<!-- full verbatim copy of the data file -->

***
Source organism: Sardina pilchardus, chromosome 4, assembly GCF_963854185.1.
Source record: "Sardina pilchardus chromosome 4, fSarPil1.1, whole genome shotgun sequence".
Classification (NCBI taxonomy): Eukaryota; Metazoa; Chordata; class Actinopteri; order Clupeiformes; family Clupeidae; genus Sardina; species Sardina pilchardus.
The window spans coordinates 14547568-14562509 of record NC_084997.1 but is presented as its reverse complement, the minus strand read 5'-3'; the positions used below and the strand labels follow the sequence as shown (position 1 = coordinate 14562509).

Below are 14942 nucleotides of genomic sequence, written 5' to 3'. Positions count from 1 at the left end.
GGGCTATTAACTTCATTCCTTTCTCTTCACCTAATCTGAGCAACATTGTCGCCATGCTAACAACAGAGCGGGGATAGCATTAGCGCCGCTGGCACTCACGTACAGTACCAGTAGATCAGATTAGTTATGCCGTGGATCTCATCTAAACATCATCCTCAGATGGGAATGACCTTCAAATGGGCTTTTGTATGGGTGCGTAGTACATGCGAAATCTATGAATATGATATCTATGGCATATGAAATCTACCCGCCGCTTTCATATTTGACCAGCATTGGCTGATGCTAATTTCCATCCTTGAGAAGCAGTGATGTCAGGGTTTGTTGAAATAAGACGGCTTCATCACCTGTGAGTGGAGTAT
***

Source organism: Sardina pilchardus, chromosome 4, assembly GCF_963854185.1.
Source record: "Sardina pilchardus chromosome 4, fSarPil1.1, whole genome shotgun sequence".
Classification (NCBI taxonomy): Eukaryota; Metazoa; Chordata; class Actinopteri; order Clupeiformes; family Clupeidae; genus Sardina; species Sardina pilchardus.
The window spans coordinates 14547568-14562509 of record NC_084997.1 but is presented as its reverse complement, the minus strand read 5'-3'; the positions used below and the strand labels follow the sequence as shown (position 1 = coordinate 14562509).

Below are 14942 nucleotides of genomic sequence, written 5' to 3'. Positions count from 1 at the left end.
GGGCTATTAACTTCATTCCTTTCTCTTCACCTAATCTGAGCAACATTGTCGCCATGCTAACAACAGAGCGGGGATAGCATTAGCGCCGCTGGCACTCACGTACAGTACCAGTAGATCAGATTAGTTATGCCGTGGATCTCATCTAAACATCATCCTCAGATGGGAATGACCTTCAAATGGGCTTTTGTATGGGTGCGTAGTACATGCGAAATCTATGAATATGATATCTATGGCATATGAAATCTACCCGCCGCTTTCATATTTGACCAGCATTGGCTGATGCTAATTTCCATCCTTGAGAAGCAGTGATGTCAGGGTTTGTTGAAATAAGACGGCTTCATCACCTGTGAGTGGAGTAT